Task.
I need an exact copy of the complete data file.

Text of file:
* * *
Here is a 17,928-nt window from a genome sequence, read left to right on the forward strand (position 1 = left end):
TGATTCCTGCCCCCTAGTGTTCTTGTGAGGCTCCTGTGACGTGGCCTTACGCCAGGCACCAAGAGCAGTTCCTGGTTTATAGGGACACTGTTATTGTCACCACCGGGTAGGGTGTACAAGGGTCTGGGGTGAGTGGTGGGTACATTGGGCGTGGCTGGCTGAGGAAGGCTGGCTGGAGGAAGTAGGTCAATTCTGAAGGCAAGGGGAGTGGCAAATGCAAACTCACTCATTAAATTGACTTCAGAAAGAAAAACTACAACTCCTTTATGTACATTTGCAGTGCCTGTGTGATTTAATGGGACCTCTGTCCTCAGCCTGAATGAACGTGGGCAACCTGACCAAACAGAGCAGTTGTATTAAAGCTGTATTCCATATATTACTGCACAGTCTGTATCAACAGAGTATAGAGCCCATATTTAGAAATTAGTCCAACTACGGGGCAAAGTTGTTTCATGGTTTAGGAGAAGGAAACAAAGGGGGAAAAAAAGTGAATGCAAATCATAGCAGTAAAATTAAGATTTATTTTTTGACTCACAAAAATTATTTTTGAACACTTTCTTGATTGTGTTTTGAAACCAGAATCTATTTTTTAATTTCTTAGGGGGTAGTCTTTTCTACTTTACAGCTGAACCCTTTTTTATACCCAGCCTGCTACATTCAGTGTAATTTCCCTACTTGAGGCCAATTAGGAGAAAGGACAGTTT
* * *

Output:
Here is a 17,928-nt window from a genome sequence, read left to right on the forward strand (position 1 = left end):
TGATTCCTGCCCCCTAGTGTTCTTGTGAGGCTCCTGTGACGTGGCCTTACGCCAGGCACCAAGAGCAGTTCCTGGTTTATAGGGACACTGTTATTGTCACCACCGGGTAGGGTGTACAAGGGTCTGGGGTGAGTGGTGGGTACATTGGGCGTGGCTGGCTGAGGAAGGCTGGCTGGAGGAAGTAGGTCAATTCTGAAGGCAAGGGGAGTGGCAAATGCAAACTCACTCATTAAATTGACTTCAGAAAGAAAAACTACAACTCCTTTATGTACATTTGCAGTGCCTGTGTGATTTAATGGGACCTCTGTCCTCAGCCTGAATGAACGTGGGCAACCTGACCAAACAGAGCAGTTGTATTAAAGCTGTATTCCATATATTACTGCACAGTCTGTATCAACAGAGTATAGAGCCCATATTTAGAAATTAGTCCAACTACGGGGCAAAGTTGTTTCATGGTTTAGGAGAAGGAAACAAAGGGGGAAAAAAAGTGAATGCAAATCATAGCAGTAAAATTAAGATTTATTTTTTGACTCACAAAAATTATTTTTGAACACTTTCTTGATTGTGTTTTGAAACCAGAATCTATTTTTTAATTTCTTAGGGGGTAGTCTTTTCTACTTTACAGCTGAACCCTTTTTTATACCCAGCCTGCTACATTCAGTGTAATTTCCCTACTTGAGGCCAATTAGGAGAAAGGACAGTTT